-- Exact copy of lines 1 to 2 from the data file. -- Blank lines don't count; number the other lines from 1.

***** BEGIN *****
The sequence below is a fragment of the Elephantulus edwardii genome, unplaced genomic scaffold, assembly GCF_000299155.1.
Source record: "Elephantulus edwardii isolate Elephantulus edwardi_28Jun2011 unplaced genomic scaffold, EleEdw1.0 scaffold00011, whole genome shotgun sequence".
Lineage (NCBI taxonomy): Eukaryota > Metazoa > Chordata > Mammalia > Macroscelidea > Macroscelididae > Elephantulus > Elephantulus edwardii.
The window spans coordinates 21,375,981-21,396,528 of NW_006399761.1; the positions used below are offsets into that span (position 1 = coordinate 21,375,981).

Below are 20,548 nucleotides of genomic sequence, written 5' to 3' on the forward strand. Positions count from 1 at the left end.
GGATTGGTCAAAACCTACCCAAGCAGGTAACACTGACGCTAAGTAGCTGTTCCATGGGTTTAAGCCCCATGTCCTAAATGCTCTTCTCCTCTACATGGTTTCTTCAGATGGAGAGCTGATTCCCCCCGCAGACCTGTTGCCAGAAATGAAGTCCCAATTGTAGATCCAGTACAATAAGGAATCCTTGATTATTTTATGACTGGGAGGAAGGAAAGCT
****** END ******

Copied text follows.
The sequence below is a fragment of the Elephantulus edwardii genome, unplaced genomic scaffold, assembly GCF_000299155.1.
Source record: "Elephantulus edwardii isolate Elephantulus edwardi_28Jun2011 unplaced genomic scaffold, EleEdw1.0 scaffold00011, whole genome shotgun sequence".